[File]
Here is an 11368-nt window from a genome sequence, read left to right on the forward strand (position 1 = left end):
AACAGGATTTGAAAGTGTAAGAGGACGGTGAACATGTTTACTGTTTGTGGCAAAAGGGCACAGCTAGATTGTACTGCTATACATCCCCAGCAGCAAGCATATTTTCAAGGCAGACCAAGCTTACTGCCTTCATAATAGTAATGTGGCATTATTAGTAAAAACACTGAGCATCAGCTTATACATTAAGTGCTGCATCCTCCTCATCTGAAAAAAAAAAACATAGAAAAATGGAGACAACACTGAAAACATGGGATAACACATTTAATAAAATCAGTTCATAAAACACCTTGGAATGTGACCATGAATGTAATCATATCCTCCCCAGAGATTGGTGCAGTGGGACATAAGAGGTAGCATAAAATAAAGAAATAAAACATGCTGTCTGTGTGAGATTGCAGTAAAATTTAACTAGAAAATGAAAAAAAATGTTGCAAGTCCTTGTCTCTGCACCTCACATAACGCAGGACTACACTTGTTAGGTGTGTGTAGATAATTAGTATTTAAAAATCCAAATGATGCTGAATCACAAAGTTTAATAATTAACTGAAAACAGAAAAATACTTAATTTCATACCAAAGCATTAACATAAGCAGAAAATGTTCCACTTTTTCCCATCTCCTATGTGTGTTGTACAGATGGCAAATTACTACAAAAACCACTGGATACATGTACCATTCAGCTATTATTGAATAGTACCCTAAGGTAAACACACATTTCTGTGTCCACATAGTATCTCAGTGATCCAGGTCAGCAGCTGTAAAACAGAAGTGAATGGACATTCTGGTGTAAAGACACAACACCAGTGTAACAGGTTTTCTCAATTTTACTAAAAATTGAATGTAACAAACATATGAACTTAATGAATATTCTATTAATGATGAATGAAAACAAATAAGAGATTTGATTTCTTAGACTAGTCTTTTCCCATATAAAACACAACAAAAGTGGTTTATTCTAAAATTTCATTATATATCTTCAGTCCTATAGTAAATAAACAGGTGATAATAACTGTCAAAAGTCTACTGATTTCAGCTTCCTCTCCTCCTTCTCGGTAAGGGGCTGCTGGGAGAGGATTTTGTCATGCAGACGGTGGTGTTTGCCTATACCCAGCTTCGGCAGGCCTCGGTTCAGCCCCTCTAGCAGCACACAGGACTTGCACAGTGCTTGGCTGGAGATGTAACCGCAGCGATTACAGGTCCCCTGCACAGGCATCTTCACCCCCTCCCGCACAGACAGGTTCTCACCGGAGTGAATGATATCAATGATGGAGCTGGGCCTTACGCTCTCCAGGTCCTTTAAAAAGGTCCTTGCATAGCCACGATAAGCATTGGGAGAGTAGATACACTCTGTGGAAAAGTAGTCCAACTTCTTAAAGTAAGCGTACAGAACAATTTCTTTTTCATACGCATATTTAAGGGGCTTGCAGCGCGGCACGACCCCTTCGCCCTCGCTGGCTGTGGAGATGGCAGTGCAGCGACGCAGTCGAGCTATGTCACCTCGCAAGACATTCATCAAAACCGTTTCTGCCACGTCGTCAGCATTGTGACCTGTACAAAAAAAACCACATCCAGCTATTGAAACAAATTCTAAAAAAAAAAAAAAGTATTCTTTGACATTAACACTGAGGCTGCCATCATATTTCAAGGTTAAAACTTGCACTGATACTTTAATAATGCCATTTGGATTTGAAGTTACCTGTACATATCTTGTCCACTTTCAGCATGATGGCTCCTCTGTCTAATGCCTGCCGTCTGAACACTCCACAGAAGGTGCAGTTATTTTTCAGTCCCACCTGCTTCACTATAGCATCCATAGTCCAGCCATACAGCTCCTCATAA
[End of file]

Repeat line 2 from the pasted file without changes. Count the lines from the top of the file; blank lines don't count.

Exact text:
AACAGGATTTGAAAGTGTAAGAGGACGGTGAACATGTTTACTGTTTGTGGCAAAAGGGCACAGCTAGATTGTACTGCTATACATCCCCAGCAGCAAGCATATTTTCAAGGCAGACCAAGCTTACTGCCTTCATAATAGTAATGTGGCATTATTAGTAAAAACACTGAGCATCAGCTTATACATTAAGTGCTGCATCCTCCTCATCTGAAAAAAAAAAACATAGAAAAATGGAGACAACACTGAAAACATGGGATAACACATTTAATAAAATCAGTTCATAAAACACCTTGGAATGTGACCATGAATGTAATCATATCCTCCCCAGAGATTGGTGCAGTGGGACATAAGAGGTAGCATAAAATAAAGAAATAAAACATGCTGTCTGTGTGAGATTGCAGTAAAATTTAACTAGAAAATGAAAAAAAATGTTGCAAGTCCTTGTCTCTGCACCTCACATAACGCAGGACTACACTTGTTAGGTGTGTGTAGATAATTAGTATTTAAAAATCCAAATGATGCTGAATCACAAAGTTTAATAATTAACTGAAAACAGAAAAATACTTAATTTCATACCAAAGCATTAACATAAGCAGAAAATGTTCCACTTTTTCCCATCTCCTATGTGTGTTGTACAGATGGCAAATTACTACAAAAACCACTGGATACATGTACCATTCAGCTATTATTGAATAGTACCCTAAGGTAAACACACATTTCTGTGTCCACATAGTATCTCAGTGATCCAGGTCAGCAGCTGTAAAACAGAAGTGAATGGACATTCTGGTGTAAAGACACAACACCAGTGTAACAGGTTTTCTCAATTTTACTAAAAATTGAATGTAACAAACATATGAACTTAATGAATATTCTATTAATGATGAATGAAAACAAATAAGAGATTTGATTTCTTAGACTAGTCTTTTCCCATATAAAACACAACAAAAGTGGTTTATTCTAAAATTTCATTATATATCTTCAGTCCTATAGTAAATAAACAGGTGATAATAACTGTCAAAAGTCTACTGATTTCAGCTTCCTCTCCTCCTTCTCGGTAAGGGGCTGCTGGGAGAGGATTTTGTCATGCAGACGGTGGTGTTTGCCTATACCCAGCTTCGGCAGGCCTCGGTTCAGCCCCTCTAGCAGCACACAGGACTTGCACAGTGCTTGGCTGGAGATGTAACCGCAGCGATTACAGGTCCCCTGCACAGGCATCTTCACCCCCTCCCGCACAGACAGGTTCTCACCGGAGTGAATGATATCAATGATGGAGCTGGGCCTTACGCTCTCCAGGTCCTTTAAAAAGGTCCTTGCATAGCCACGATAAGCATTGGGAGAGTAGATACACTCTGTGGAAAAGTAGTCCAACTTCTTAAAGTAAGCGTACAGAACAATTTCTTTTTCATACGCATATTTAAGGGGCTTGCAGCGCGGCACGACCCCTTCGCCCTCGCTGGCTGTGGAGATGGCAGTGCAGCGACGCAGTCGAGCTATGTCACCTCGCAAGACATTCATCAAAACCGTTTCTGCCACGTCGTCAGCATTGTGACCTGTACAAAAAAAACCACATCCAGCTATTGAAACAAATTCTAAAAAAAAAAAAAAGTATTCTTTGACATTAACACTGAGGCTGCCATCATATTTCAAGGTTAAAACTTGCACTGATACTTTAATAATGCCATTTGGATTTGAAGTTACCTGTACATATCTTGTCCACTTTCAGCATGATGGCTCCTCTGTCTAATGCCTGCCGTCTGAACACTCCACAGAAGGTGCAGTTATTTTTCAGTCCCACCTGCTTCACTATAGCATCCATAGTCCAGCCATACAGCTCCTCATAA